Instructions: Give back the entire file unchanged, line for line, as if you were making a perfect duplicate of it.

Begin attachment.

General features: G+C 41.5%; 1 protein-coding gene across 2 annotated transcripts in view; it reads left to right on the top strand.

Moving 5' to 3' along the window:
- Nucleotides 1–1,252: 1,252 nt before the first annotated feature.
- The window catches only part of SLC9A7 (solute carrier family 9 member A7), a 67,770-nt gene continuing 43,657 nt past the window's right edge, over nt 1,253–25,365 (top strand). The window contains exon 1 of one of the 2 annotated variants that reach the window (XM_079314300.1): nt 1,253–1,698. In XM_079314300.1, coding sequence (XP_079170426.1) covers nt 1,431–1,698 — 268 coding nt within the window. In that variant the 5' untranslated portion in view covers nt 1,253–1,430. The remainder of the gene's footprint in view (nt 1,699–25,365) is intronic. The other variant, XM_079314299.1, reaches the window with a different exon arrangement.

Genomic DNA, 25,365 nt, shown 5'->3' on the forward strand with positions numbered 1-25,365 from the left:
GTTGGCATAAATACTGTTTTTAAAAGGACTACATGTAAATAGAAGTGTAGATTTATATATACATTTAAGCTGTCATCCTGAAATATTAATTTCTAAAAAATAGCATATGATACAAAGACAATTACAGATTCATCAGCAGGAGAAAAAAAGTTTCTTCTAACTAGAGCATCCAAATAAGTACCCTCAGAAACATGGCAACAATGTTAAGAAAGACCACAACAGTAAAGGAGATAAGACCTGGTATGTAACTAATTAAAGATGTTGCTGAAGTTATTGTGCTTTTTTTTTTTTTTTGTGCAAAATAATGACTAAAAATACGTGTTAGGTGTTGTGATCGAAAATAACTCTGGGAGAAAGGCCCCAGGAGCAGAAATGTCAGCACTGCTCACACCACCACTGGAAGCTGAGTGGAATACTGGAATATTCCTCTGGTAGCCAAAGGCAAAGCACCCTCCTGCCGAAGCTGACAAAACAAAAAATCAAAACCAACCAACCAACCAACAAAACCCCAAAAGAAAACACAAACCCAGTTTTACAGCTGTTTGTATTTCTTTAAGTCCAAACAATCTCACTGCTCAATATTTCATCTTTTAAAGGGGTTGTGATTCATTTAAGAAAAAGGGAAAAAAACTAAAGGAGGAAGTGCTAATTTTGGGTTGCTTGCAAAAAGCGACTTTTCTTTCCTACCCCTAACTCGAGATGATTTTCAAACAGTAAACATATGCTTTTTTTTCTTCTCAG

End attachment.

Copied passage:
General features: G+C 41.5%; 1 protein-coding gene across 2 annotated transcripts in view; it reads left to right on the top strand.

Moving 5' to 3' along the window:
- Nucleotides 1–1,252: 1,252 nt before the first annotated feature.
- The window catches only part of SLC9A7 (solute carrier family 9 member A7), a 67,770-nt gene continuing 43,657 nt past the window's right edge, over nt 1,253–25,365 (top strand). The window contains exon 1 of one of the 2 annotated variants that reach the window (XM_079314300.1): nt 1,253–1,698. In XM_079314300.1, coding sequence (XP_079170426.1) covers nt 1,431–1,698 — 268 coding nt within the window. In that variant the 5' untranslated portion in view covers nt 1,253–1,430. The remainder of the gene's footprint in view (nt 1,699–25,365) is intronic. The other variant, XM_079314299.1, reaches the window with a different exon arrangement.

Genomic DNA, 25,365 nt, shown 5'->3' on the forward strand with positions numbered 1-25,365 from the left:
GTTGGCATAAATACTGTTTTTAAAAGGACTACATGTAAATAGAAGTGTAGATTTATATATACATTTAAGCTGTCATCCTGAAATATTAATTTCTAAAAAATAGCATATGATACAAAGACAATTACAGATTCATCAGCAGGAGAAAAAAAGTTTCTTCTAACTAGAGCATCCAAATAAGTACCCTCAGAAACATGGCAACAATGTTAAGAAAGACCACAACAGTAAAGGAGATAAGACCTGGTATGTAACTAATTAAAGATGTTGCTGAAGTTATTGTGCTTTTTTTTTTTTTTTGTGCAAAATAATGACTAAAAATACGTGTTAGGTGTTGTGATCGAAAATAACTCTGGGAGAAAGGCCCCAGGAGCAGAAATGTCAGCACTGCTCACACCACCACTGGAAGCTGAGTGGAATACTGGAATATTCCTCTGGTAGCCAAAGGCAAAGCACCCTCCTGCCGAAGCTGACAAAACAAAAAATCAAAACCAACCAACCAACCAACAAAACCCCAAAAGAAAACACAAACCCAGTTTTACAGCTGTTTGTATTTCTTTAAGTCCAAACAATCTCACTGCTCAATATTTCATCTTTTAAAGGGGTTGTGATTCATTTAAGAAAAAGGGAAAAAAACTAAAGGAGGAAGTGCTAATTTTGGGTTGCTTGCAAAAAGCGACTTTTCTTTCCTACCCCTAACTCGAGATGATTTTCAAACAGTAAACATATGCTTTTTTTTCTTCTCAG